A government source told Sky News that British officials are working for deportation flights to Rwanda to begin “by summer”.

The Home Secretary signed an update to the government’s immigration agreement with the central African country this weekend, expanding it to cover “all categories of people who pass through safe countries and undertake illegal and dangerous journeys to the UK”.

A statement from the Home Office said it would allow the government to deliver its new illegal immigration bill because it would mean those coming to the UK illegally, who “cannot be repatriated”, would be “within scope to be taken to Rwanda”.

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Rwanda: Braverman visits the facilities

The government source said it would “close all loopholes” for those who pray illegally, including those who claim to be victims of modern slavery.

Suela Braverman She hailed the UK’s strengthening immigration partnership when she visited the capital, Kigali, where she met with Rwandan President Paul Kagame and the country’s Minister for Foreign Affairs and International Cooperation, Dr. Vincent Perrota.

The UK government plans to send tens of thousands of migrants more than 4,000 miles away to Rwanda as part of a A £120m deal with Rwanda was agreed last year.

No one has made the trip yet.

a The flight has stopped At the eleventh hour of June last year, after an appeal to the European Court of Human Rights.

On Saturday, Ms. Braverman and Dr. Perotta signed an updated Memorandum of Understanding to expand the partnership further.

Home Secretary Soila Braverman (center) tours a construction site on the outskirts of Kigali during her visit to Rwanda, to see homes being built that could eventually house migrants deported from the UK.  Photo date: Saturday, March 18, 2023.
Soila Braverman (centre) tours a construction site on the outskirts of Kigali during her visit to Rwanda

Rwanda has ‘abundant resources’

Referring to the government’s steps, Ms Braverman said: “What the Bill does do is significantly and dramatically reduce the legal avenues available – the claims available to people to thwart their deportation or removal from the UK.

“To delay their arrest. To undermine our rules. And what we’re seeing right now is people using allegations of modern slavery, using asylum claims, using human rights laws… just to frustrate our duty to control our borders.”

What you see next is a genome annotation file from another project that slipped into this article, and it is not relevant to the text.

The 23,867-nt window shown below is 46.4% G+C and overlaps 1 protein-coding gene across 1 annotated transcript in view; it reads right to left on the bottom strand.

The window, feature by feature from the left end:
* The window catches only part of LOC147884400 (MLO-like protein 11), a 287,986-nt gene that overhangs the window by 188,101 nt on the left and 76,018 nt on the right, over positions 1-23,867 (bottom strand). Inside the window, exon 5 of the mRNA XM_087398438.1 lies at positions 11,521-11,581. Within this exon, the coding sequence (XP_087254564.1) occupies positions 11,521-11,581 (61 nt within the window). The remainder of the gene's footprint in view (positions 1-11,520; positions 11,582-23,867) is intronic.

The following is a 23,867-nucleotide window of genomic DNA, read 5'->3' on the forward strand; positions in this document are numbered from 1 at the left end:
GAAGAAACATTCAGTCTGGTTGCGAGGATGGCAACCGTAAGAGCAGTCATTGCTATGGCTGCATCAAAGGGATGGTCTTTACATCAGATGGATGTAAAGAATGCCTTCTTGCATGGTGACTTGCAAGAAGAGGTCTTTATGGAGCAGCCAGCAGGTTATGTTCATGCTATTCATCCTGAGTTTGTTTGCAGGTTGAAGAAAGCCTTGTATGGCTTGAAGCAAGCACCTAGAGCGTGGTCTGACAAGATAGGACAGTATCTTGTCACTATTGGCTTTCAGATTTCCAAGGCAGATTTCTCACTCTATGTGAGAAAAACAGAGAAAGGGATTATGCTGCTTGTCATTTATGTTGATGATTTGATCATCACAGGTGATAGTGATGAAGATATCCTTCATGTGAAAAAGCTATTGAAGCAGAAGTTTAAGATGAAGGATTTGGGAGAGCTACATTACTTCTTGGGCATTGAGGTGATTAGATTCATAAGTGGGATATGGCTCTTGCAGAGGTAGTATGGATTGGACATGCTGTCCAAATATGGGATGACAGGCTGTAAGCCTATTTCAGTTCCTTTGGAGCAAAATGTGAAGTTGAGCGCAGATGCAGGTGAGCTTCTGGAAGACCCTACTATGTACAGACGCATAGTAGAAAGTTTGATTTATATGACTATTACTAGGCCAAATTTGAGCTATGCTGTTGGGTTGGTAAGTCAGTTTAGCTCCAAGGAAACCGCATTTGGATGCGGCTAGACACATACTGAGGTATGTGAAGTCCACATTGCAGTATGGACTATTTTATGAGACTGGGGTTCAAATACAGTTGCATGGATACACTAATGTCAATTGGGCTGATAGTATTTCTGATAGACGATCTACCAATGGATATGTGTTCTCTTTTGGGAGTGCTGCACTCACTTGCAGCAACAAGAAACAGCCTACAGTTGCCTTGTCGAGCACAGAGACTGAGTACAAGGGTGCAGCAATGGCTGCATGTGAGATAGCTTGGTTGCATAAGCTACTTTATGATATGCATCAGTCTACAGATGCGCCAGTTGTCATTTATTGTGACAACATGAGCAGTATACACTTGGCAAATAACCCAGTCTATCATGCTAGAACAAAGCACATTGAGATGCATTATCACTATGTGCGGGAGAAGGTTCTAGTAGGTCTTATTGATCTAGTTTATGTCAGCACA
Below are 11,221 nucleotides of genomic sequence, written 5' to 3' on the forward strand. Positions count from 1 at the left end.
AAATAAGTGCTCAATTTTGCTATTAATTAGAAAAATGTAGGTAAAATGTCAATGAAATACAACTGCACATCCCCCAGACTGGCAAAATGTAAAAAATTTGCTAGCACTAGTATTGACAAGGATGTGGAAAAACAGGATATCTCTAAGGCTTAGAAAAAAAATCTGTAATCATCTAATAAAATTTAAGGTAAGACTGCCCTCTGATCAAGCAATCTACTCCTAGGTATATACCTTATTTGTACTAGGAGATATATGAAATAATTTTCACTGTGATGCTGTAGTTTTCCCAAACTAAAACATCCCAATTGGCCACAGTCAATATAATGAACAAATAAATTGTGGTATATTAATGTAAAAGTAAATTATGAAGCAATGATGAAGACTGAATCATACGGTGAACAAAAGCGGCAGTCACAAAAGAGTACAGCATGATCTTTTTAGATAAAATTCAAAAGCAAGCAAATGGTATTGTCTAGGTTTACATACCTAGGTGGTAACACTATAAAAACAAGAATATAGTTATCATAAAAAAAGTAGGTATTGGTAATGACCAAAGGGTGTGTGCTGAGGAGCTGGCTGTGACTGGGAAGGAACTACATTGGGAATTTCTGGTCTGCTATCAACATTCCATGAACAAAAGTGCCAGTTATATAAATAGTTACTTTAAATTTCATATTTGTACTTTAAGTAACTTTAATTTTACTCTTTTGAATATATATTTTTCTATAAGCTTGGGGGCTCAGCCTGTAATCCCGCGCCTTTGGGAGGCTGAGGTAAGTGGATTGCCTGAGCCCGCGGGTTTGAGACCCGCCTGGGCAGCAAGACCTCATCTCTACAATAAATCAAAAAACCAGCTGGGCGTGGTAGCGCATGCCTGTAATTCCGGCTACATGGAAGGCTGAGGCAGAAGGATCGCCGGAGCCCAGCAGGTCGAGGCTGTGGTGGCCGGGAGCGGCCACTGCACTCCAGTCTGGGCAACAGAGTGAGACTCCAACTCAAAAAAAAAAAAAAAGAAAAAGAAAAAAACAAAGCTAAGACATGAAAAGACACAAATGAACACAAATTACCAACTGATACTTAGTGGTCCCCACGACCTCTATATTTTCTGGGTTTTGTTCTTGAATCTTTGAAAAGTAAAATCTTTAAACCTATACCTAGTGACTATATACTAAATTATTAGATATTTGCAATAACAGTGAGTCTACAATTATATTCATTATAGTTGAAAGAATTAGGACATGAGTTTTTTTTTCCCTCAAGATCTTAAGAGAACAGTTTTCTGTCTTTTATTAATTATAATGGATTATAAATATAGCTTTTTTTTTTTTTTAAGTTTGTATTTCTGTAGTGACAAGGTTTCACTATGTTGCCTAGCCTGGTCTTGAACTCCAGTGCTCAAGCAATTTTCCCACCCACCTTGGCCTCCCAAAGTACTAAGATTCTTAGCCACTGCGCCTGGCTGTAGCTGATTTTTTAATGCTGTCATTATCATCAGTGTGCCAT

She continued: “Our bill fixes that, and we’ve struck the right balance between fairness, on the one hand, to provide a strong system of legal duties and powers for detention and removal, and compassion – so that we resettle people to a safe country.

“And as we have seen here in Rwanda, there are ample resources to support people and adequately house them so they can live safe and secure lives.”

The Minister of Interior tours the new construction training academy in Kigali during her visit to Rwanda
The Minister of Interior tours the new construction training academy in Kigali during her visit to Rwanda

Braverman visits potential immigrant housing

During her visit to Rwanda, she The Home Secretary spent time interviewing the refugeeswho settled in the country.

It also toured the newly built housing and accommodation units, which will be used to house those relocated to Rwanda.

One of the refugees living in Rwanda, Fissiha Teme, told reporters that he “never felt like I was considered a foreigner,” but that he did not see the African country having the capacity to absorb “several thousand” migrants.

The 48-year-old, along with his wife and four children, spoke to the media after the interior minister claimed: “Rwanda has the capacity to resettle several thousand people, and can quickly stand in for accommodations once the flights start.”

Braverman also said the suggestion that Rwanda could only take 200 people is “a completely false narrative propagated by critics who want to scrap the deal”.

The figure quoted was used by Rwandan government spokesman Yolande Makulu when he spoke to British journalists last year.

Soila Braverman visits a newly built home with Minister of Information, Communications and Technology, Claudette Aire in Rwanda
Soila Braverman visits a newly built home with the Minister of Information, Communications and Technology, Claudette Aire, in Rwanda

Read more:
Asylum seekers resort to ‘secret’ for fear of being deported to Rwanda
Is the government’s new bill on illegal immigration legal?

Ms. Braverman met with startup investment companies as well as entrepreneurs to discuss the scope of businesses and job opportunities available to people in Rwanda.

Earlier this month, the Prime Minister announced what package she would see Creation of a new detention center in France As well as deploying more French personnel and improved technology to patrol beaches in a joint effort to reduce illegal immigration.

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Throughout 2022, some 45,728 people crossed into the UK Across the channel – 60% increase over the previous year.

Ms. Braverman said she was visiting Rwanda this weekend “to reinforce the government’s commitment to the partnership as part of our plan to stop the boats and to discuss plans to operationalize our agreement soon.”

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